Feature Interview with Principal Investigator Dr. Neil Cheatwood.
IRVE-3 Data Download
The future of inflatable heat shields got a solid boost in July, when the Inflatable Reentry Vehicle Experiment-3 (IRVE-3) was hurled spaceward on July 23, 2012, riding atop a sounding rocket launched from NASA’s Wallops Flight Facility on Wallops Island, Va.
Inflatable aeroshell technology could find use within the International Space Station program, as well as improve the capability of placing large payloads onto the distant landscapes of Mars or any outer space destinations with an atmosphere.
High into the sky over the Atlantic Ocean, the three-stage Black Brant XI sounding rocket took roughly six minutes to climb 280 miles (450 km) above the Earth. IRVE-3 separated from its booster stage, fully pressurized itself, and then plunged back through the atmosphere. The experimental craft splashed down in the Atlantic Ocean about 20 minutes after liftoff.
“The experiment went perfectly. We couldn’t have asked for better,” says Dr. F. McNeil (Neil) Cheatwood, Principal Investigator for the IRVE program at NASA’s Langley Research Center in Hampton, Va.
IRVE-3’s flight was the third attempt in a series of tests to gather critical data to further NASA’s development of Hypersonic Inflatable Aerodynamic Decelerator (HIAD) technology. This research is actively underway, supported through NASA's Space Technology Program.
Cheatwood observes that data gleaned from the instrumented IRVE-3 suborbital trip was outstanding. “When we do tests on the ground, while they are very important, we can’t simulate all the parameters together. IRVE-3 delivered extraordinary data which should allow us to characterize the overall system performance and calibrate our engineering tools.”
IRVE-3 is essentially a stack of high-tech inner tubes (or doughnuts) that are covered by layers of heat resilient Nextel™ ceramic fabric and pyrogel insulation. An on-board system pumped the inner tubes full of nitrogen, stretching the woven blanket over them to create a heat shield, also known as an aeroshell. That heat shield protected a payload that consisted of four segments including the vehicle’s inflation system, steering mechanisms, telemetry equipment and camera gear.
While outside the Earth’s atmosphere, IRVE-3 was fully pressurized in some three minutes, Cheatwood explains. “The inflation system worked great, just liked we had planned. Our leak rate was lower than we designed for, so we remained inflated far beyond our official end of experiment. As a result, we were able to conduct additional bonus maneuvers,” he adds, with the IRVE-3 aeroshell expanding to a mushroom shape nearly 10 feet (3 meters) in diameter.
Nose-diving through the atmosphere, IRVE-3 hit hypersonic speeds up to roughly 6,000 mph (2.7 km/s)! A center of gravity offset mechanism worked as planned, shifting the payload of the craft which caused the aeroshell to generate a lift vector.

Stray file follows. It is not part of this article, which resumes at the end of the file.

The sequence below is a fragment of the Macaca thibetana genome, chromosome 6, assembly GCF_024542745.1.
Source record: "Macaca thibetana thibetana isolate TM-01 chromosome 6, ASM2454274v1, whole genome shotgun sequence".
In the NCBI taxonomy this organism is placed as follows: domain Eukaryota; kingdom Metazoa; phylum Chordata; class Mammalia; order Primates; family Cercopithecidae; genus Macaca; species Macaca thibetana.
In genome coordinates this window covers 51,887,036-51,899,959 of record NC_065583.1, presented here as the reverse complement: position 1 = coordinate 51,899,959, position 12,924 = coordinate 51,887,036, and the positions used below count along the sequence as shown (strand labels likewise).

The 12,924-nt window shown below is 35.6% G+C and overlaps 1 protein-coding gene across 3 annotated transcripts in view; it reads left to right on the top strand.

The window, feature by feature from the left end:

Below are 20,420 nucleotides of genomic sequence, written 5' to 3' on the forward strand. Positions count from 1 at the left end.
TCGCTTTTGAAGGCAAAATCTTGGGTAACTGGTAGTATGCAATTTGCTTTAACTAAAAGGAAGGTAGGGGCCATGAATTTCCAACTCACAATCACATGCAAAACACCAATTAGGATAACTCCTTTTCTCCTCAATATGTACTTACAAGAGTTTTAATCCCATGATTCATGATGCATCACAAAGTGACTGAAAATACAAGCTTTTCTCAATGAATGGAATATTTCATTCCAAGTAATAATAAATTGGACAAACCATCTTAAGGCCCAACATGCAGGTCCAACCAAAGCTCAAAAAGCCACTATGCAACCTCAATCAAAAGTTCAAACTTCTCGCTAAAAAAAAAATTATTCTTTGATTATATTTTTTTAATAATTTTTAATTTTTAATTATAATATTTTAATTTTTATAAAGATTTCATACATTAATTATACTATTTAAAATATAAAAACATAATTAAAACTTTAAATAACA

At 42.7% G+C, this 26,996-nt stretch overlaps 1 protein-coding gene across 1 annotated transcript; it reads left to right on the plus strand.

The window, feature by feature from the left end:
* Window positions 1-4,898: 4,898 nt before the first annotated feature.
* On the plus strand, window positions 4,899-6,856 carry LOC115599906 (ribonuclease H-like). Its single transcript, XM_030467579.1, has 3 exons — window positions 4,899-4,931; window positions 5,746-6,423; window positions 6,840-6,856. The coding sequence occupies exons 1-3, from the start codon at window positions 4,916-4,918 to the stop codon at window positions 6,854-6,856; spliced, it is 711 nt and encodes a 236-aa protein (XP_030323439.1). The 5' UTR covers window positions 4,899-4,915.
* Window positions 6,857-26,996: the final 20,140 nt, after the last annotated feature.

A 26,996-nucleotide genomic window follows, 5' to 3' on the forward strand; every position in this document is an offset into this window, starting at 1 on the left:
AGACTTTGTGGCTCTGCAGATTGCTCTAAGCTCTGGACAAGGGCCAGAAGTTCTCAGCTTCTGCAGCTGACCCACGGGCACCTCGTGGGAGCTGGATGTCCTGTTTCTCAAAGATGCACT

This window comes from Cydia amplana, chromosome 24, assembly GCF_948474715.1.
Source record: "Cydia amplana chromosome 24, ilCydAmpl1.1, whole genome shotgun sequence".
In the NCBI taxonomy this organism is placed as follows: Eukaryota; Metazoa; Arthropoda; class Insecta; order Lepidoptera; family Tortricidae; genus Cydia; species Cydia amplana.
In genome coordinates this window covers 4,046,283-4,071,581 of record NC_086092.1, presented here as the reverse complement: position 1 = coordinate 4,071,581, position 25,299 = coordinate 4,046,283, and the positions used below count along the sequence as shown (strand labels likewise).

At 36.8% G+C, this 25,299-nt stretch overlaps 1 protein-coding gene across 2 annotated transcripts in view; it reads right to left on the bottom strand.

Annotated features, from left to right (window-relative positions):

The inflated structure entered Earth’s atmosphere at Mach 10— ten times the speed of sound. Temperatures experienced by IRVE-3 reached as high as 1,000 degrees Fahrenheit (roughly 540 Celsius) with the craft encountering forces of 20 G’s.
“We actually were able to track the vehicle all the way through the full mission,” Cheatwood says, from atmospheric interface, into the heat and pressure pulses, and through transonic into subsonic flight. IRVE-3’s attitude control system was rock solid throughout the flight, “a first step in demonstrating controllability in HIAD,” he notes.
In fact, Cheatwood points out, the craft’s attitude control system worked so flawlessly that enough onboard fuel remained to conduct “bonus maneuvers.”
HEART of the Matter
“We got our full set of data,” Cheatwood says. “You couldn’t ask for cleaner data.”
As for the future, Cheatwood says a follow-on flight is being considered, flying a larger IRVE on a similar suborbital trajectory. Supported by IRVE data, NASA is also investigating HIAD technology to deliver large payloads to higher elevations on Mars–areas heretofore unexplored by landed probes and where there’s evidence of recent water activity on the Red Planet.
The IRVE flight tests are also leading NASA to move forward on a High-Energy Atmospheric Reentry Test (HEART) concept. That initiative could make possible returning several metric tons back to Earth from the International Space Station, making use of an aeroshell of some 26 feet to 32 feet (7.9 meters to 9.8 meters) in diameter.
“The IRVE-3 flight really went beautifully,” Cheatwood concludes. “We are gathering invaluable data from these cost-effective flight tests.”